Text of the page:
National and historical symbols of Hungary

In this section you can find the crests of almost 2400 settlements of Hungary with notes. Find the starting letter of the settlement in the list and click if you want to see it.

The Coat-of-Arms of the Village of Szakály [¤]
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Szakály

(Tolna County)

Szakály’s coat-of-arms is one of the heraldically regular arms. Shield party per pale, partitioned tiercely with three straight lines. Tinctures join each other, no contours are used. Shield itself is contoured sable.

In sinister chief azure a stag’s head is borne or, with seven stars and a moon in-between its antlers.These charges recall two old legends. One of them is the stag-hunting legend of the period of the Hungarian conquest, while the other one derives from the legend of stars (the Great Bear). All this means that the area of Szakály was inhabited as early as the period of the Hungarian Conquest.

Beyond the legendary meaning the use of the stag’s head as charge is also important from the point of view of local tourism.

In dexter chief gules the depiction of the settlement’s Catholic church is borne, or. Local inhabitants are all righteously proud of their beautiful church building.

In base vert on the dexter side three ears of corn are borne, a motif, which symbolises the agricultural characteristics of the settlement. On the sinister side of the base a bunch of grapes is borne. As it is attested by early 18th century documents and records viniculture was a significant occupation on the hillsides of the area as early as the 1700s.

In the same period Count Mercy of Hőgyész and the Eszterházys were engaged in lawsuits for the possession of the Csernéd estate, since the inhabitants of Szakály had grown wine on the nearby Csernéd hillside.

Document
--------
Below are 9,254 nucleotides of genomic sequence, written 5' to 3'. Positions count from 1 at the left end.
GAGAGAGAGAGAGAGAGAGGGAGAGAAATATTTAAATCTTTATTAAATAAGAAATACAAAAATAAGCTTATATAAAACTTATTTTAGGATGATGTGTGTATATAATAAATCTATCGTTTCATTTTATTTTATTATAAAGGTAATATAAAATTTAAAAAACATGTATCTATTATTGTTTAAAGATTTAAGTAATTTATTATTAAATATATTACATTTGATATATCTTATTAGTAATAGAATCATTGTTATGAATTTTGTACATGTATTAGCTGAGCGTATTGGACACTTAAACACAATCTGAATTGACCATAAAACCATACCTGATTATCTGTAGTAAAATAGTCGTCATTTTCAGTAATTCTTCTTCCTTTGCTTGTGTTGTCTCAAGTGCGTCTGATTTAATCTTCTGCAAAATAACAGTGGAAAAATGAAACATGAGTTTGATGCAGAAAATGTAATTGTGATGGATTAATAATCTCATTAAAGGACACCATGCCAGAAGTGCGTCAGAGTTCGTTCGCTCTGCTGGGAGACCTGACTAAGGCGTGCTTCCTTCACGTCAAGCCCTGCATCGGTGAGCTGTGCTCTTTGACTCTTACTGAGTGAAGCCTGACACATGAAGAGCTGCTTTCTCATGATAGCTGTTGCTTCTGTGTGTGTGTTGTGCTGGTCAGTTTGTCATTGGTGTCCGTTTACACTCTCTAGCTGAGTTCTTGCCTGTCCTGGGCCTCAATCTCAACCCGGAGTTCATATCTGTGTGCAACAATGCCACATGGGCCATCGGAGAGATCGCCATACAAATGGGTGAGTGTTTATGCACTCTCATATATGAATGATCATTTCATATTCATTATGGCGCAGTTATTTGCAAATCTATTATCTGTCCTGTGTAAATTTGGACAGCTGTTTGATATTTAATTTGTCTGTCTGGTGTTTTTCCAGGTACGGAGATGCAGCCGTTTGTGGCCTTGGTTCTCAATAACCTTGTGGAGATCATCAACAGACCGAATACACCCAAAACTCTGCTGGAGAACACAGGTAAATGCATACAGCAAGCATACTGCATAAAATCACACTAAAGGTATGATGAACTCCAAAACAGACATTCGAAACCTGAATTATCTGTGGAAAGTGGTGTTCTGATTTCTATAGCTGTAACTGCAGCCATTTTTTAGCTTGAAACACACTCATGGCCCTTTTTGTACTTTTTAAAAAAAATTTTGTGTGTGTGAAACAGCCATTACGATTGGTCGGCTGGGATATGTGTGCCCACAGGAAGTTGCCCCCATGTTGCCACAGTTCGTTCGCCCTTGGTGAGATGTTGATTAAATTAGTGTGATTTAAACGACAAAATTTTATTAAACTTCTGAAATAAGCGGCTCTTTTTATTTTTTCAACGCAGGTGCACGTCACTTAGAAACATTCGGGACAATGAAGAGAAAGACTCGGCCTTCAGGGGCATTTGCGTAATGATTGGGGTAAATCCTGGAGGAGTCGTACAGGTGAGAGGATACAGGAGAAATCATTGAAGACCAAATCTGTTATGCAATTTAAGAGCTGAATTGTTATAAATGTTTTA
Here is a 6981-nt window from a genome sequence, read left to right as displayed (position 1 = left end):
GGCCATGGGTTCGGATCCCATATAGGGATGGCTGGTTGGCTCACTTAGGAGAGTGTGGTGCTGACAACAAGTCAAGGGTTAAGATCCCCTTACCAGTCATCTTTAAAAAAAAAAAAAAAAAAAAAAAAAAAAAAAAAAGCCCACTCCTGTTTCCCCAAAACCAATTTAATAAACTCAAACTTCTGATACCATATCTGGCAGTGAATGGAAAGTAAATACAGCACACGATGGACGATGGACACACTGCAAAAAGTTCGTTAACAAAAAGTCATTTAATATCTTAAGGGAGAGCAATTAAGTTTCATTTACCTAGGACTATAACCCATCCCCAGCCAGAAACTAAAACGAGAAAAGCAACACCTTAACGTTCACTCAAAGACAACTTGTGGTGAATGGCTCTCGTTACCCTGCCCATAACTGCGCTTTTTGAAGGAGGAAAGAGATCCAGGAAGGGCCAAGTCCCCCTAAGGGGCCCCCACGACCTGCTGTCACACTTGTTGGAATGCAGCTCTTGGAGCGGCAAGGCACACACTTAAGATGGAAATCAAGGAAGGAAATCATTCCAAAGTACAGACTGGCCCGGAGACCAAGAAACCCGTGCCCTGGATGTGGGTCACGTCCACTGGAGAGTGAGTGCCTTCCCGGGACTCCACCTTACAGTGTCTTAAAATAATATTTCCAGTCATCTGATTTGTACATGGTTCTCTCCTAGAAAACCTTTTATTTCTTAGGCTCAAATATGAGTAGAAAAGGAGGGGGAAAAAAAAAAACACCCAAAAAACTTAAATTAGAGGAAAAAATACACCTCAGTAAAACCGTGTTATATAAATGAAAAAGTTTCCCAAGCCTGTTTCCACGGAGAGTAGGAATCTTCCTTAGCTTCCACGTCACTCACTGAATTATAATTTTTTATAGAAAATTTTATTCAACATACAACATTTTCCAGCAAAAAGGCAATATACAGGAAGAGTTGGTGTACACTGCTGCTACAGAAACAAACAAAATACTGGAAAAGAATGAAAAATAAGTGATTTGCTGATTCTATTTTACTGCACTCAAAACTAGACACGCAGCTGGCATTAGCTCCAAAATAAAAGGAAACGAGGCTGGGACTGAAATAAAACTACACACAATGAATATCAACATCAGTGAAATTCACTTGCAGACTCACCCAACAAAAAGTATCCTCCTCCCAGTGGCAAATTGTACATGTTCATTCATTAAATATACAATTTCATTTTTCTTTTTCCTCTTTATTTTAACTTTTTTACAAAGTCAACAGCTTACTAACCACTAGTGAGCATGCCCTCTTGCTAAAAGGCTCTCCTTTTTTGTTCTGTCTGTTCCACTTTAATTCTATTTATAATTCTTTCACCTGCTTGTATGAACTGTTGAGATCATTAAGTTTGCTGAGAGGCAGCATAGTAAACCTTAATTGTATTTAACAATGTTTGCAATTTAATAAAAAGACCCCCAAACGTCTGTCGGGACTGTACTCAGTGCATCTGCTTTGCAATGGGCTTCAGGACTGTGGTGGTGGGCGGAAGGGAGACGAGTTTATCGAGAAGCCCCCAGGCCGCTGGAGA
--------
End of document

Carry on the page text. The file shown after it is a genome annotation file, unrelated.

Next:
In addition to the grape motif the base of Szakály’s coat-of-arms also has a wavy bend in it, argent, a charge, which symbolises the Kapos River.

Below the shield on a swallow-tailed ribbon argent the name of the settlement SZAKÁLY is inscribed in capital letters sable.

Shield is crested by two leaves or, contoured sable. These motives have been taken over from the coat-of-arms of the one-time owners of the estate Szakály used to belong to.

At the end of the first century B.C. the conquering Romans found Celtic tribes in the area. Celtic finds are generally quite rare in mainland Europe, but here, in the vicinity of present-day Szakály archeologists have found the traces of an old Celtic settlement. Dénes Gábber, an archeologist from the Archeological Institute of the Hungarian Academy of Sciences directed the excavations in the area for six years from 1969 onward. The material of the Szakály-Öreghegy Avar burial ground is also well-documented.

Szakály got mentioned as Szakál, or Zakal as early as 1273, the period of the reign of King László IV. Csernéd is located straight across Szakály, near the place where today the village mill stands. This settlement was formerly called Csernyéd, or Csernyel, and it was here that the county assemblies were held as early as 1351, then annually from 1399 to 1543, when the Turks eventually raided the area. In the period of the Turkish reign the settlement was sparsely populated: in 1573-74 the Turkish tax collectors registered only six tax payers in the village. From 1581 onward Csernéd was inhabited by Serbs.

As it is attested by records from the 1700s Szakály and the farmsteads of Csicsó were separated from one another by a mound, a mill on the Kapos River was also recorded and it was stated that the people of Szakály lived below a wine-covered hill. In 1760 the village was called Szakál and it was inhabited by Hungarians.

The village of Szakály is located by trunk road No. 65 on both banks of the Kapos River. The number of its inhabitants is 1600, the settlement’s inner area is 221 hectares and its outer area is 3380 hectares. Due to its favourable geographical location today the village is known as a transit settlement. The inhabitants of Szakály mainly live from agriculture, but the railway as well as the proximity of several sizeable settlements also offer job opportunities for the local people. In spite of these conditions unemployment rate is relatively high, so many of the inhabitants start their own businesses.

In the 1990s wood carving summer camps were organised in the village and the works of the participating artists – carved gates, memorial columns, playgrounds - decorate the village today.

In the past Szakály did not have its own seal or coat-of-arms. The neighbouring villages, also located on the banks of the Kapos River featured the motives of a ploughshare, a coulter and a bunch of grapes in their seals and their coats-of-arms.

Photos

1-2. Szakály Village Panorama

3. Roman Catholic Church

4. Church Interior

5-6. Country House

7. Millenarian Memorial Park

8. Millenarian Memorial Park, Carvings